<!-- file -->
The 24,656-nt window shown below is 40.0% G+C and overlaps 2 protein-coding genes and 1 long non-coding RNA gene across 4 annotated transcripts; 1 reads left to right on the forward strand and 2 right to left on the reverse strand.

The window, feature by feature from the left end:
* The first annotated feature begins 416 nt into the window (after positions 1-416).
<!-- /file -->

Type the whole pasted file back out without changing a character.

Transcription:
The 24,656-nt window shown below is 40.0% G+C and overlaps 2 protein-coding genes and 1 long non-coding RNA gene across 4 annotated transcripts; 1 reads left to right on the forward strand and 2 right to left on the reverse strand.

The window, feature by feature from the left end:
* The first annotated feature begins 416 nt into the window (after positions 1-416).